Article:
GLASGOW, Scotland, Aug. 7, 2015 – When it comes to traveling by train in Great Britain, nothing compares with the West Highland Line of Scotland. This magnificent 164-mile scenic railway passes along or beside rushing rivers, deep Scottish lochs, muscled peaks, canopied forests, mysterious moors and a breathtaking curved viaduct that is a living postcard in its own right.
The train originates from Queen Street Station in Glasgow. With frequent service between Glasgow and Edinburgh, travelers staying in Scotland’s capital have easy connection. A change of trains to the West Highland line is necessary in Glasgow, however.
This is not an express. Plan for five hours or more between Glasgow and Mallaig. Due to irregular stops, many of which are by request only, trains easily get off schedule. Day-trippers can make a round-trip, but an early start is a must.
Many riders travel to Mallaig to catch the ferry to the Isle of Skye. Frequently those travelers return by way of Oban to take the train to Crianlarich, where coaches reconnect for the trip back to Glasgow.
The tiny four carriage trains pull out of Glasgow roughly paralleling the River Clyde. It doesn’t take long for the surroundings of Glasgow to give way to rugged mountain terrain that plunges into picturesque lochs through a scrim of morning mist. Soon the double tracks merge into a single serpentine ribbon of steel that promises bold new adventures up ahead.
The cramped interiors are not designed for luxury, but passengers don’t seem to mind as they flit from one side to the next to view each new panoramic vista.
With a constantly changing carousel of scenery, one side of the train is no better than the other. Just be prepared to be awed while shuffling back and forth to witness the majestic scenery that streams by the window.
Gradually the hills become more mountainous. On the right a long, deep, U-shaped valley known as Glen Douglas guides travelers toward the “bonnie, bonnie banks of Loch Lomond.”
Soon the loch made famous in song comes into view with Ben (Gaelic for “mountain”) Lomond towering over the scene. Across the water lies Inversnaid, the rolling landscape once roamed by legendary Scottish folk-hero Rob Roy MacGregor.
Just beyond, the train coasts through a tunnel of trees that eventually reveals streams rushing beside fields of wildflowers and steep heather carpeted banks covered with craggy yellow gorse. Here and there shaggy brown Highland cattle graze lazily, oblivious to the curiosity seekers aboard the train.
The train divides at Crianlarich with two carriages traveling to Oban and the other pair to Mallaig.
Wheels sing upon the tracks as steel grinds against steel at every sharp bend in the rails. Just north of Tyndrum the train makes a dramatic horseshoe turn around a curve that wraps around a valley lined by two large conical hills.
From there it’s on to Rannoch Moor with its eerie Hound of the Baskervilles aura. The train is the only way across the boggy pockmarked moonscape with its outcroppings of rock and lonely otherworld atmosphere. Desolate though it may be, the Rannoch Moor is a highlight of the journey.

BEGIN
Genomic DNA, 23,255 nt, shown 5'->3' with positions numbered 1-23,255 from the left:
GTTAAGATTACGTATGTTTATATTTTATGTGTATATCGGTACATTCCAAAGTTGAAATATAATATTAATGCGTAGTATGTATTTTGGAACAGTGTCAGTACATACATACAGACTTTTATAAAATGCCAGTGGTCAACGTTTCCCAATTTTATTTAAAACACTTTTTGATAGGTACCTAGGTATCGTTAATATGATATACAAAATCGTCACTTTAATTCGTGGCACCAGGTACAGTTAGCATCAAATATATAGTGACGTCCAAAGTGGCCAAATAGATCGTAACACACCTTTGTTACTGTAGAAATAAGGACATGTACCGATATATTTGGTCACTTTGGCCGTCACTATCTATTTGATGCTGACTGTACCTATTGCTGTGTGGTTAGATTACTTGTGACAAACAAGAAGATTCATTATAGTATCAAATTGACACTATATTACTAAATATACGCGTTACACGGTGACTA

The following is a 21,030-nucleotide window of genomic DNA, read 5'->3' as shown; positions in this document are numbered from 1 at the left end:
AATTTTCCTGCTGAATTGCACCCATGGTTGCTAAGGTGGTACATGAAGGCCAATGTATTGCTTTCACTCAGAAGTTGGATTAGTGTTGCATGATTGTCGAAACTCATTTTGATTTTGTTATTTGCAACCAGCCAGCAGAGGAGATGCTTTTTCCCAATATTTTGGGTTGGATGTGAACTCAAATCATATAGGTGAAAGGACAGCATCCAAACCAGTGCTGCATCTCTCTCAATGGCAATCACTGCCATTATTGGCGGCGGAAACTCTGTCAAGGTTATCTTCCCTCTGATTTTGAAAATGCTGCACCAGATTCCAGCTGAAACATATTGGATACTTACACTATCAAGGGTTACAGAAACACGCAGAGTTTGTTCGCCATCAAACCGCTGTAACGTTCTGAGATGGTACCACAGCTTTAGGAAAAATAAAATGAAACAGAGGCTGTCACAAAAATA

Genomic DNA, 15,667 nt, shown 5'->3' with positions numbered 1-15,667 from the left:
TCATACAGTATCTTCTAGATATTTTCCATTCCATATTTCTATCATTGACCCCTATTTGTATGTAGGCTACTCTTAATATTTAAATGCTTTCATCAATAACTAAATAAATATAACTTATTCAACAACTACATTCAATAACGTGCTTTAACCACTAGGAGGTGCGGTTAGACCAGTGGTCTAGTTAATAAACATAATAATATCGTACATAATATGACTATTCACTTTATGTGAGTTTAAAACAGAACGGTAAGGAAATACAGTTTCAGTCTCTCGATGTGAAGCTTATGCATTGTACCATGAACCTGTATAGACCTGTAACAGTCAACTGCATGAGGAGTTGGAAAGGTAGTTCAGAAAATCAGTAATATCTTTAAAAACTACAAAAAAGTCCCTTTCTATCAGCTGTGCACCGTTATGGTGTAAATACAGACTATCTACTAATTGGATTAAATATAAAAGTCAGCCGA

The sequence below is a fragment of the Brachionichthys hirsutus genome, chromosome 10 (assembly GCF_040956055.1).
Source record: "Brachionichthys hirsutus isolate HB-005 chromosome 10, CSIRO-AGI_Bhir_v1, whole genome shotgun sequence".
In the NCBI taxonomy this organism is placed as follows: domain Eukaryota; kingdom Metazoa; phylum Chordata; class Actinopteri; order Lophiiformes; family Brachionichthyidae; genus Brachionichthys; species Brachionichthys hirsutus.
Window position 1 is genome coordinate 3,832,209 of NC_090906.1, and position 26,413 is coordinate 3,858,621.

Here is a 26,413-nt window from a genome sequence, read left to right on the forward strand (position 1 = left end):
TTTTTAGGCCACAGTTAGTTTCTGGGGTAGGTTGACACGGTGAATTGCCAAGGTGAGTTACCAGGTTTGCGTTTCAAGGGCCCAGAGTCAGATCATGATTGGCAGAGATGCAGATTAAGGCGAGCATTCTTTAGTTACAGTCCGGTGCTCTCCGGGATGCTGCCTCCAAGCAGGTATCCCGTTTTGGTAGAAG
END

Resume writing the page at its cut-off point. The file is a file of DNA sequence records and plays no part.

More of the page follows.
Just after the moor, the stunningly beautiful Loch Treig comes into view. The squealing wheels hush as the train gently glides beside bluish-gray water that yields to rising banks of deep green on the opposite shore.
As the train pulls into Fort William, passengers catch a view of the ruins of historic 13th-century Inverlochy Castle, which was the site of two major battles. Fort William, the largest town in the region, nestles in the shadow of the highest mountain in Great Britain. At 4,400 feet, Ben Nevis is a mecca for hikers. The base alone has a whopping circumference of 24 miles.
Fort William is a popular jumping off spot for travelers not wanting to venture to Mallaig. The shopping is excellent and the village is delightful.
Those who do journey onward are in store for the indescribable beauty of Glenfinnan Viaduct with its 21 arches that curve southward toward Loch Shiel. Along the shore of the loch stands Glenfinnan Monument, which marks the site where the Jacobite Rising of 1745 erupted when Bonnie Prince Charlie raised his standard to raise an army and march on Edinburgh.
Summer travelers can enjoy crossing the viaduct aboard a steam-powered train. It’s the ultimate romance of the rails that can only be appreciated by the experience itself.
The end of the line is Mallaig, where frequent ferries are available for visits to Rum, Eigg and other small islands as well as the popular Isle of Skye.
This is rail travel as it once was and as it should be. Scotland’s West Highland Line is a memory in the making.
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About the Author: Bob Taylor is a veteran writer who has traveled throughout the world. Taylor was an award-winning television producer/reporter/anchor before focusing on writing about international events, people and cultures around the globe.
He is founder of The Magellan Travel Club (www.MagellanTravelClub.com)
His goal is to visit 100 countries or more during his lifetime.
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